GrokSurf's San Diego

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Archive for the ‘Environment’ Category

San Diego separate storm sewer system workshop April 25

Posted by George J Janczyn on April 9, 2012

The San Diego Water Board is considering the development and adoption of a Regional Municipal Separate Storm Sewer System Storm Water NPDES Permit (Regional MS4 Permit) that will be issued to municipal Copermittees in San Diego County, Southern Orange County and Riverside County. Currently, each of these counties within the San Diego Region has its own municipal storm water permit. In order to better achieve regulatory consistency as well as maximum efficiency and economy of resources, the San Diego Water Board developed a single Regional MS4 Permit based on the boundaries of the San Diego Region instead of county political boundaries. Under this approach, the permit will uniformly regulate all three counties within the San Diego Region.


Posted in Environment, Stormwater management, Water | Tagged: | Leave a Comment »

San Diego River Bend project draft EIR open for public comment

Posted by George J Janczyn on February 29, 2012

The City of San Diego has announced that the draft Environmental Impact Report (EIR) for the San Diego River Bend project (aka the proposed Shawnee/CG7600 Master Plan redevelopment project) is now available for public review and comment. The deadline for comments is Monday, April 29.

The 22.88-acre project is located alongside the San Diego River in Grantville near the intersection of Mission Gorge Rd. and Old Cliffs Rd.

The project would redevelop the site with 996 multi-dwelling units, 27 single-dwelling units, 37,500 square feet of accessory commercial, a 2.57-acre population based park, 1.55 acres of open space, and associated infrastructure.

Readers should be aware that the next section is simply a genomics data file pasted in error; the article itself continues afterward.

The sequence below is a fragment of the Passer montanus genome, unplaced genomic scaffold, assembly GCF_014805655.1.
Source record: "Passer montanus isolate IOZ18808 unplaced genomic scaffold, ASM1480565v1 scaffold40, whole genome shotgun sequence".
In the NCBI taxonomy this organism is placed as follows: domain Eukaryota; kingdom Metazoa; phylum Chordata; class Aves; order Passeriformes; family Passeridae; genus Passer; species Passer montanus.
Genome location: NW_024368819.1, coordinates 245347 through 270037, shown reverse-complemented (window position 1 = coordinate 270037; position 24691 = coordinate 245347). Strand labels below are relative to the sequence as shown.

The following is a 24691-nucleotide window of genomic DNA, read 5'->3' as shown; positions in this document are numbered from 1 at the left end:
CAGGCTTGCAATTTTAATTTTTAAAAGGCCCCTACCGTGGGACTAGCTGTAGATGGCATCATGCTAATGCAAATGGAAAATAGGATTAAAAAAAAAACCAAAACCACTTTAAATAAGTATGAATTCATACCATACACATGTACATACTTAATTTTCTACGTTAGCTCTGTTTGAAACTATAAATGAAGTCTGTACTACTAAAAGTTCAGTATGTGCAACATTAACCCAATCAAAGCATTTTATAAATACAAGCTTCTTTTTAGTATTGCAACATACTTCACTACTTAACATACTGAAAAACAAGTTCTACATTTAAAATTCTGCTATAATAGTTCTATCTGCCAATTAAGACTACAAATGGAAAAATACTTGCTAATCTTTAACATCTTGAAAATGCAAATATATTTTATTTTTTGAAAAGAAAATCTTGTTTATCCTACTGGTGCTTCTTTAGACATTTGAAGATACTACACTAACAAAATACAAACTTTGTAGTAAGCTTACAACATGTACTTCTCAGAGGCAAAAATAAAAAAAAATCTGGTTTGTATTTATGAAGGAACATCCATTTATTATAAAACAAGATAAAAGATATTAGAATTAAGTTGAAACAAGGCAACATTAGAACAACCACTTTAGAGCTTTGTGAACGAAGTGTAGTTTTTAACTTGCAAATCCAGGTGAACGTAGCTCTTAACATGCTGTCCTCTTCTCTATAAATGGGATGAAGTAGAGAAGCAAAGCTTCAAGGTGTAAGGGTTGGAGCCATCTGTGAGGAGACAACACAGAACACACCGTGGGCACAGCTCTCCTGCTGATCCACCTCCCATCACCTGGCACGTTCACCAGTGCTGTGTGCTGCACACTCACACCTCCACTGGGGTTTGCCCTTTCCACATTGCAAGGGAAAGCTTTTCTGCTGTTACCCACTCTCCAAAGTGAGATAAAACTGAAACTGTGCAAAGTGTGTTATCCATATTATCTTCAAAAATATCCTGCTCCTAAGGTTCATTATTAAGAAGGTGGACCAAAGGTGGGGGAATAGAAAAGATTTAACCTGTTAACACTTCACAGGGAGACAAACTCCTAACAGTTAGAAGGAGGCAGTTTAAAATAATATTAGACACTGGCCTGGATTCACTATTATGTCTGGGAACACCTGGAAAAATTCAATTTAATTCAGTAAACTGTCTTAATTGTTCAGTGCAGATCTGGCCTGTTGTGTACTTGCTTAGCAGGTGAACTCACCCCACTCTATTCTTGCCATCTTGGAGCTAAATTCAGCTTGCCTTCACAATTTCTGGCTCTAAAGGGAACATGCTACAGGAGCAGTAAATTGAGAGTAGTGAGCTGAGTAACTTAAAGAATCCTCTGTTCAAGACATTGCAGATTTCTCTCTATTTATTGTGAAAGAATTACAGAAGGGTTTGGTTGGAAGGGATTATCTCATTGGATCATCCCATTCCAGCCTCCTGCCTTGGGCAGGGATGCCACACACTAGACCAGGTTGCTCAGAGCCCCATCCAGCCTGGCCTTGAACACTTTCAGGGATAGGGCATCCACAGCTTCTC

The EIR indicates the project would result in significant but mitigable impacts with land use, biological resources, historical resources, noise, and paleontological resources.

Project impacts to air quality, hydrology, water quality, and other areas of concern were determined to be less than significant.

The EIR also found the project would result in significant unmitigated impacts related to transportation/circulation and parking. In particular, it states that “eight street segments and five intersections are anticipated to operate at an unacceptable level of service under the Year 2030 without Project condition….” Although the report allows that those conditions might ultimately be mitigated through construction of the Santo Road and Tierrasanta Blvd. connections, “there is no way to assure these connections would be constructed…”

The draft EIR is available on the city’s website here and Appendices can be found here.

Additional information about the project can be found at these websites:


Posted in Environment, Land use, Navajo Community, Water | Tagged: | Leave a Comment »

San Diego’s indirect potable reuse proposal without the hype

Posted by George J Janczyn on February 27, 2012

The City of San Diego is studying the feasibility of using purified recycled water to bolster its reservoir supply through its Water Purification Demonstration Project (originally called the Indirect Potable Reuse Reservoir Augmentation Demonstration Project).

Potable reuse has been a controversial and emotional topic in San Diego’s quest for new water resources. Provocative stands by certain politicians and pejorative headlines in some news media obscure a key underlying fact: for San Diego the real issue is unplanned vs. planned indirect potable reuse.